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Geingob opens second national education conference

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President Hage Geingob on Tuesday opened the Second National Education Conference, which is aimed at reviewing and re-aligning the Namibian education system to ensure relevance to the needs of the country.Opening the four-day conference in a speech rea…

President Hage Geingob on Tuesday opened the Second National Education Conference, which is aimed at reviewing and re-aligning the Namibian education system to ensure relevance to the needs of the country.

Opening the four-day conference in a speech read on his behalf in Windhoek under the theme ‘Transforming education towards inclusion and quality in the context of global challenges’, Geingob said Government aims to have an education system that is solution-based, relevant and that is able to address the challenges faced in the modern world.

He indicated that the right to education is enshrined in the Namibian Constitution, which states, ‘all persons shall have the right to education’, stressing that education plays a large role in the Human Capital Index assessment, both in terms of enrolment and retention in school, as well as early grade literacy/numeracy.

“The national education conference is an opportunity to deliberate on the status of education in Namibia, to reflect on the impact that COVID-19 had on education and identify key levers of change to transform our education system in the short, medium and long-term,” he noted.

The president further indicated that sustainable financing of education is the engine that drives quality education transformation, noting that the government alone cannot sufficiently finance the education sector. Therefore, in order to bridge the education financing gap, it is imperative that the private sector supports education through the collaborative development of a National Framework on Corporate Social Responsibility, the president stated.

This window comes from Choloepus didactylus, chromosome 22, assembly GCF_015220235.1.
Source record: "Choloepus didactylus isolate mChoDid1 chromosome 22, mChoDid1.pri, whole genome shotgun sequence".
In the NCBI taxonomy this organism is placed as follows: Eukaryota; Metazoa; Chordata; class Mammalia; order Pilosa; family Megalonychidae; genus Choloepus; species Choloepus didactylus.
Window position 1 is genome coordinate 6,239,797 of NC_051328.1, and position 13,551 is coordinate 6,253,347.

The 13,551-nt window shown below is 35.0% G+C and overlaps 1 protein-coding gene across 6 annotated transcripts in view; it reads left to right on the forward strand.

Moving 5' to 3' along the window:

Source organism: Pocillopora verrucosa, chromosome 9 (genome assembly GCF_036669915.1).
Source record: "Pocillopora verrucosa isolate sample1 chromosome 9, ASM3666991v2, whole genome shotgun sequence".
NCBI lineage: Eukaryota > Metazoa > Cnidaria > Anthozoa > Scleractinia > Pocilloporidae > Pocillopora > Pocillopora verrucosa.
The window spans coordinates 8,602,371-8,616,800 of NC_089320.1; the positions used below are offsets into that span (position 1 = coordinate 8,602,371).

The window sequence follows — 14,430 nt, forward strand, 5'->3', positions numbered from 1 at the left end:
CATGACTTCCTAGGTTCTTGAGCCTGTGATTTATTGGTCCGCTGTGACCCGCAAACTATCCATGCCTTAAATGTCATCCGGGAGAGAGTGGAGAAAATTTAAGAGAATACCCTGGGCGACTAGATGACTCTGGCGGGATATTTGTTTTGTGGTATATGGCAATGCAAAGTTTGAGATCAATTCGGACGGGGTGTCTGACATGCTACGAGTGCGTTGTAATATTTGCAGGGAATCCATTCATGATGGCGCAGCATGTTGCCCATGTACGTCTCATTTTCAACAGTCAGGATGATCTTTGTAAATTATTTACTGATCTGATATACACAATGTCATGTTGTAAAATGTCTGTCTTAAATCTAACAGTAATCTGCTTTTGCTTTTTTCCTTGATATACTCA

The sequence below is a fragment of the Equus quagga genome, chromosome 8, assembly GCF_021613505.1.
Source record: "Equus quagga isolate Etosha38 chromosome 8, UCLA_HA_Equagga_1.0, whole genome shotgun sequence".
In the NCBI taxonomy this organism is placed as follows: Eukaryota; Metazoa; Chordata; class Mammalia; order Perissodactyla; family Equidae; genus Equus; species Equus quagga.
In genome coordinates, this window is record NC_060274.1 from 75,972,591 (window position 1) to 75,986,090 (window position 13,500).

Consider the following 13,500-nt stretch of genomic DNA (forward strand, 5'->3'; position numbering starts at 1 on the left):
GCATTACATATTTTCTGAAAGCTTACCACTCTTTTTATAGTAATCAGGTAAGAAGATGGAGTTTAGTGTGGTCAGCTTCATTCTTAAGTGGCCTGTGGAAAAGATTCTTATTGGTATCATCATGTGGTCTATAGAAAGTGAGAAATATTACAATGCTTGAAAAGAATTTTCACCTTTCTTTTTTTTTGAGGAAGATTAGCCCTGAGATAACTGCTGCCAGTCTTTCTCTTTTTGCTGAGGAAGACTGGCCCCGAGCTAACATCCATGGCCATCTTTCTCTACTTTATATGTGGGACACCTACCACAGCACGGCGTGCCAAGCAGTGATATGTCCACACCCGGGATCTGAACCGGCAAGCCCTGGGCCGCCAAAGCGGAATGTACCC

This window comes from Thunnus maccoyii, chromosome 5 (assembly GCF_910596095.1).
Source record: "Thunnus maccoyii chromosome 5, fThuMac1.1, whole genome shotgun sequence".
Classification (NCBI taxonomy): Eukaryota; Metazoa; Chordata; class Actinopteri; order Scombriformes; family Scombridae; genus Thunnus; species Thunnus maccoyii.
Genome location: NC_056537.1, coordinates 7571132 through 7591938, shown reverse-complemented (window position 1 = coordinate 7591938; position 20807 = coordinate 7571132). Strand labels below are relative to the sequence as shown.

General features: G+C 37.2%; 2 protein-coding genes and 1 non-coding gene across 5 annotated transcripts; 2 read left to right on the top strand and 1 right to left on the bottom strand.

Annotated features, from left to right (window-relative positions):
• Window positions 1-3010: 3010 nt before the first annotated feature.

He noted that good quality, universal education is critical for the development of Namibia, saying it is a great equaliser as it opens doors and creates opportunities never thought possible.

Geingob noted that the net enrolment rate in 2010 stood at 96.9 per cent at junior primary and 49.8 per cent at senior secondary, while in 2015 these reached 100 per cent and 61.1 per cent respectively.

He also added that during the period of 1991 to 2015 reduced poverty levels were recorded from 28.7 per cent in 2009 to 2010 to 17.4 per cent in 2015 and 2016.

“The African Union’s Agenda 2063 commits us all on this beautiful continent to ensure that we have well-educated citizens and a skills revolution underpinned by science, technology and innovation. Therefore my clarion call to you is, be open to new ideas, take criticism positively and ultimately celebrate change,” Geingob urged.

The conference is attended by various ministers, members of Parliament, regional governors, diplomatic missions and school teachers, among others.

Source: The Namibian Press Agency